Armstrong Kids Get In Step With Good Health
Andrew Rea is not your typical 6-year-old. The Armstrong County first grader is a devotee of the new food pyramid and frequently quizzes his parents on their portions of protein, carbohydrates, fruits, and vegetables. Andrew recently took up swimming and soccer to stay in shape while his 11-year-old sister regularly hops on the treadmill after school.
It wasn't always this way in the Rea household. Jennifer Rea, Andrew's mother, said the family was more sedentary, watched a bit more television, and certainly wasn't thinking about healthy portions.
"I can't say we had awful habits but we just weren't cautious about health," said Rea. "Since the HEALTHY Armstrong program began, we've really started to focus on getting in our five fruit and vegetable servings every day. We've all started walking more and my husband has even lost 60 pounds. There is a new focus in our family."
The Rea family is one of the most visible success stories of the HEALTHY Armstrong program, which stands for Healthy Eating and Active Lifestyles -- Together Helping Youth. The HEALTHY Armstrong program is designed to create a countywide approach to rising numbers of overweight children and their related health risks. Spearheading the effort are program partners Armstrong School District, ACMH Hospital (Armstrong Center for Medicine and Health), ACMH Hospital Foundation, Children's Community Pediatrics-Armstrong, and UPMC Health Plan.
The kickoff of the program will be held at 10 a.m. on Sept. 27 at West Hills Intermediate School near Kittanning. A community wellness walk will be held at 8 a.m. on Sept. 29 on the ACMH Hospital grounds, also near Kittanning. The walking event will feature representatives from the HEALTHY Armstrong project and America On the Move in Pittsburgh, a nonprofit initiative designed to promote active living and healthy eating across the country.
An estimated 35 percent of children in the Armstrong School District -- about 2,170 students -- have a body mass index or BMI showing that they are heavier than 85 percent of children of their age and gender nationally, according to the first survey of the students conducted last year. Since planning for the program began more than two years ago, the school district has changed its menu to offer healthier foods and has eliminated soft drinks from vending machines in the schools. Most schools in the district now have in-school wellness programs and after-school programs in development.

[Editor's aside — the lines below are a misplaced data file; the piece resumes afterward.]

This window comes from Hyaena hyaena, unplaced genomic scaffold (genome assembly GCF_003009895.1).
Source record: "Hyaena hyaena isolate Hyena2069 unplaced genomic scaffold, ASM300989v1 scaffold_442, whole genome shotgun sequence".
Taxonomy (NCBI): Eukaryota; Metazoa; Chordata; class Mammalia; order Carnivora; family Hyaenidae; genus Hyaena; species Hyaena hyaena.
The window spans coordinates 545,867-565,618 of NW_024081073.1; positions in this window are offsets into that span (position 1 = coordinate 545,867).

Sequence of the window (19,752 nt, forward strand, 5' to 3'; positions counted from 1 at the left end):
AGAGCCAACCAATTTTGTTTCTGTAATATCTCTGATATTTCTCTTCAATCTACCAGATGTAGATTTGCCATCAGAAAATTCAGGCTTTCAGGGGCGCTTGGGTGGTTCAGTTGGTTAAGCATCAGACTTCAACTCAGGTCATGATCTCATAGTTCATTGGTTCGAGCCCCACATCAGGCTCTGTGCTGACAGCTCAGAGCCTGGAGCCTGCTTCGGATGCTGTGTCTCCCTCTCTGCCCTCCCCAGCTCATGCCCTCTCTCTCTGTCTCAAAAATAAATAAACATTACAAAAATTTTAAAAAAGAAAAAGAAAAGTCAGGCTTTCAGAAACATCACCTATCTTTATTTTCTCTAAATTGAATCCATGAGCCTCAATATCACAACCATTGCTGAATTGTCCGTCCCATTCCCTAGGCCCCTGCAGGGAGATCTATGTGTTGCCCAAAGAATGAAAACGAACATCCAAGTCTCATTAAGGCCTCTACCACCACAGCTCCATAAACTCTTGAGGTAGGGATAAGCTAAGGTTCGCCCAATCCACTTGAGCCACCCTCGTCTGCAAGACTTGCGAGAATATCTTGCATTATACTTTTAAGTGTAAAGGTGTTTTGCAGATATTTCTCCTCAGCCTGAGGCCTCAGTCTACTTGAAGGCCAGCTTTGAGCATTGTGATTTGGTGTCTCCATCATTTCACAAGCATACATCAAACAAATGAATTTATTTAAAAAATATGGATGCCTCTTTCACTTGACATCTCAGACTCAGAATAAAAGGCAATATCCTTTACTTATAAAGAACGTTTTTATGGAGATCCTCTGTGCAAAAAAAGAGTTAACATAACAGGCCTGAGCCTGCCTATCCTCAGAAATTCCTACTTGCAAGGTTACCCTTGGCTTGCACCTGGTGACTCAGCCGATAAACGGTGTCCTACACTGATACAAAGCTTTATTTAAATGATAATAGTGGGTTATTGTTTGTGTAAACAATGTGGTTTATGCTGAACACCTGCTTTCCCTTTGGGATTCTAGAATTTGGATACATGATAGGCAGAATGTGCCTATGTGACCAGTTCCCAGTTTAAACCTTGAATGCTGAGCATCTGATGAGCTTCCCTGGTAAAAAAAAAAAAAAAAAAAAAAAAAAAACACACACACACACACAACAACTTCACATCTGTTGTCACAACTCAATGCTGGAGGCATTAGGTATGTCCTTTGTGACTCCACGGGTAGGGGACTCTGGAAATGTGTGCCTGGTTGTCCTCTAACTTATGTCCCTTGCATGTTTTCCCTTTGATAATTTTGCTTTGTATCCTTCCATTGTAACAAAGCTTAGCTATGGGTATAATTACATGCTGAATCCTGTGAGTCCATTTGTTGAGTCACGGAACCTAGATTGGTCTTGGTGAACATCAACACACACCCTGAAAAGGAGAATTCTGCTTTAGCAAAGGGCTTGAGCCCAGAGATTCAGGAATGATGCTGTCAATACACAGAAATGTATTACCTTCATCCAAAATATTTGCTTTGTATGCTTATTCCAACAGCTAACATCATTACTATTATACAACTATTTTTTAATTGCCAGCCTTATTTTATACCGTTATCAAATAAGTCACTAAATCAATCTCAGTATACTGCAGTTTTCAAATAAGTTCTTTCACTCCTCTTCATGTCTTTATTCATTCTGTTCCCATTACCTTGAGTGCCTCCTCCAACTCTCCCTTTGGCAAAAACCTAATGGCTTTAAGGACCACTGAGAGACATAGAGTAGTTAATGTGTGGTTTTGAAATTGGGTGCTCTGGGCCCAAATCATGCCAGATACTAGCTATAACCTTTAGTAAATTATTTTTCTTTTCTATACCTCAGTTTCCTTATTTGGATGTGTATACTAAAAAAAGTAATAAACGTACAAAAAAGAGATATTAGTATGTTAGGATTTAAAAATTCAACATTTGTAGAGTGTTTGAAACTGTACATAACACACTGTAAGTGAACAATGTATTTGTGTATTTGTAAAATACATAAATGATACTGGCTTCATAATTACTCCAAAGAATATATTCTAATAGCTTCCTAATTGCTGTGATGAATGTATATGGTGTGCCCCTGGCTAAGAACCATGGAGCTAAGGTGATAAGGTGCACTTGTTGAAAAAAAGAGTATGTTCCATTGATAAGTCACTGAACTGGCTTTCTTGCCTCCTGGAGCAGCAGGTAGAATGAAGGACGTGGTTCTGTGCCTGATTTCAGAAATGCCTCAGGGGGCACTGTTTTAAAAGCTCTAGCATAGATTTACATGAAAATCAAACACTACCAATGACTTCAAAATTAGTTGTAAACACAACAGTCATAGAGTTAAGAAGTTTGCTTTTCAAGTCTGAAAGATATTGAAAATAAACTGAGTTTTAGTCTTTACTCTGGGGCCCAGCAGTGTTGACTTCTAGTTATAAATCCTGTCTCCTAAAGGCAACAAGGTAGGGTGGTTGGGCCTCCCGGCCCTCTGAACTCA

"The rise of childhood obesity is a significant concern for all of us who are focused on improving the health of our community," says UPMC Health Plan President Diane P. Holder. "We believe Armstrong County's community-based program is an innovative public health approach to not only successfully address the root causes of this problem but to establish a sense of community ownership and pride in the health of its children."
UPMC Health Plan has awarded a $50,000 grant to support the program, which incorporates the National Institutes for Health's "We Can!" program, an easy- to-use wellness program for parents and teachers. As a result, the NIH has awarded Armstrong the nation's first designation as a "We Can County." The American Academy of Pediatrics also awarded a Community Access To Child Health (CATCH) implementation grant for a pilot of the project, which has been underway for two years at Elderton Elementary School. The ACMH Hospital Foundation has contributed more than $20,000, and the Armstrong County Community Foundation $2,500 toward the effort.
The program includes physical activities, snack-making advice from a nutritionist, and additional teaching about wellness. The school district is serving less pizza and French fries than before, among many other dietary improvements; and, in the winter, many students opt to walk the hallways during recess. Jennifer Rea even organized a year-end event at her children's school, which featured 13 physical activities such as karate and line dancing rather than the traditional carnival attractions.
"Working with children early in life to develop healthy eating and exercise habits is vital to developing healthy lifestyles as adults," says Holder. "We are pleased to be working with Armstrong School District, ACMH hospital, and Children's Community Pediatrics-Armstrong to help these kids take an important first step toward a lifetime of good health within the supportive environment of their schools."
While the HEALTHY Armstrong effort sets guiding principles at the county level, there are also seven school wellness committees operating within that framework-one for each elementary school in the Armstrong School District. The school wellness committees have the same goal: To raise student awareness about the importance of physical activity and nutritional knowledge. In early October, District wellness coordinator David Kristofic will create a schedule of activities for each school.
"Our hope is that entire families will get involved," said Chris DeVivo, substitute superintendent of schools. "Armstrong School District relies on help from parents and families to make their children's educational experience all it can be. This is no different: Wellness needs to be a family effort to be successful."